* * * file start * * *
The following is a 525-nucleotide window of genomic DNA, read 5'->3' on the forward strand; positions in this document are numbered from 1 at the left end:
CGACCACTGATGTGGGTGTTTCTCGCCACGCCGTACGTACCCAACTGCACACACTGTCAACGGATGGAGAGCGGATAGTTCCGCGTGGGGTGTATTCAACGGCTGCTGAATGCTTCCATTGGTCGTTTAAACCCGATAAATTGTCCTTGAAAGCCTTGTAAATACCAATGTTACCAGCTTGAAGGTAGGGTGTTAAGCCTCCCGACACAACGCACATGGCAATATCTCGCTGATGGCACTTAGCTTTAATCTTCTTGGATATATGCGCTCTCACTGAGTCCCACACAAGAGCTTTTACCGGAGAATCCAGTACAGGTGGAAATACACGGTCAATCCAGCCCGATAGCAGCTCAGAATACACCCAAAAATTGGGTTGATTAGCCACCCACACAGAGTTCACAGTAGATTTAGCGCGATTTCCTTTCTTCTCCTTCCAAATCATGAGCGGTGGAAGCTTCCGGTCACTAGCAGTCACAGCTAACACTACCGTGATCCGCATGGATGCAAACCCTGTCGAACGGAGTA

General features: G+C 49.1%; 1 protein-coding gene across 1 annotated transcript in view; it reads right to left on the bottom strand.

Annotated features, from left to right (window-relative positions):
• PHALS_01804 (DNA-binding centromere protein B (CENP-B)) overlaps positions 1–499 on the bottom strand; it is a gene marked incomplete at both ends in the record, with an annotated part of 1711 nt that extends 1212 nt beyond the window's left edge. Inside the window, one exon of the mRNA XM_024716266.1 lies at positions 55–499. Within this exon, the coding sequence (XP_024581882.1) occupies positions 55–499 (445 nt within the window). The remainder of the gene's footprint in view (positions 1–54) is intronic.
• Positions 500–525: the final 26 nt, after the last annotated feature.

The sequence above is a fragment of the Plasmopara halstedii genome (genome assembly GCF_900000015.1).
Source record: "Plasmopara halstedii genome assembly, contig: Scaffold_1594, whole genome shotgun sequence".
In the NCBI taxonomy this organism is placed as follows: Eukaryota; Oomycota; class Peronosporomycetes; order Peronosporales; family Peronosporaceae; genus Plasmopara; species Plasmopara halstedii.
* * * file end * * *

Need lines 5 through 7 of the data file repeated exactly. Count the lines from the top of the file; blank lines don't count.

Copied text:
• PHALS_01804 (DNA-binding centromere protein B (CENP-B)) overlaps positions 1–499 on the bottom strand; it is a gene marked incomplete at both ends in the record, with an annotated part of 1711 nt that extends 1212 nt beyond the window's left edge. Inside the window, one exon of the mRNA XM_024716266.1 lies at positions 55–499. Within this exon, the coding sequence (XP_024581882.1) occupies positions 55–499 (445 nt within the window). The remainder of the gene's footprint in view (positions 1–54) is intronic.
• Positions 500–525: the final 26 nt, after the last annotated feature.

The sequence above is a fragment of the Plasmopara halstedii genome (genome assembly GCF_900000015.1).